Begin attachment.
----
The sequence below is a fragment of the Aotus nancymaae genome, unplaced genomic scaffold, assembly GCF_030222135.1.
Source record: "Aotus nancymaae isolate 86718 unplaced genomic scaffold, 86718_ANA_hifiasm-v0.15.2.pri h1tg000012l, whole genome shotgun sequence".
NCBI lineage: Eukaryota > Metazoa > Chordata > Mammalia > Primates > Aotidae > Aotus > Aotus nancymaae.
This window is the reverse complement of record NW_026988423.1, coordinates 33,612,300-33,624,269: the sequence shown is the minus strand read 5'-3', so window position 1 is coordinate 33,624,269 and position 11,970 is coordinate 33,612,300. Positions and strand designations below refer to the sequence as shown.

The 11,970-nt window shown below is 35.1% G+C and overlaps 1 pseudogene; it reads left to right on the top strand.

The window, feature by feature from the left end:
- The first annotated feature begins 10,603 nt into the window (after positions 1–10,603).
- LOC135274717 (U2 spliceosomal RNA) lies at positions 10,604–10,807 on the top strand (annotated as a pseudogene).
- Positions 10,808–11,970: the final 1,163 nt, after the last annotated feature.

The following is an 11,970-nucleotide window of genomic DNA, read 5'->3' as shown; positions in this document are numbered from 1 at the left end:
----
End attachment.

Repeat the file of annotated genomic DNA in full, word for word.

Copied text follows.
The sequence below is a fragment of the Aotus nancymaae genome, unplaced genomic scaffold, assembly GCF_030222135.1.
Source record: "Aotus nancymaae isolate 86718 unplaced genomic scaffold, 86718_ANA_hifiasm-v0.15.2.pri h1tg000012l, whole genome shotgun sequence".
NCBI lineage: Eukaryota > Metazoa > Chordata > Mammalia > Primates > Aotidae > Aotus > Aotus nancymaae.
This window is the reverse complement of record NW_026988423.1, coordinates 33,612,300-33,624,269: the sequence shown is the minus strand read 5'-3', so window position 1 is coordinate 33,624,269 and position 11,970 is coordinate 33,612,300. Positions and strand designations below refer to the sequence as shown.

The 11,970-nt window shown below is 35.1% G+C and overlaps 1 pseudogene; it reads left to right on the top strand.

The window, feature by feature from the left end:
- The first annotated feature begins 10,603 nt into the window (after positions 1–10,603).
- LOC135274717 (U2 spliceosomal RNA) lies at positions 10,604–10,807 on the top strand (annotated as a pseudogene).
- Positions 10,808–11,970: the final 1,163 nt, after the last annotated feature.

The following is an 11,970-nucleotide window of genomic DNA, read 5'->3' as shown; positions in this document are numbered from 1 at the left end: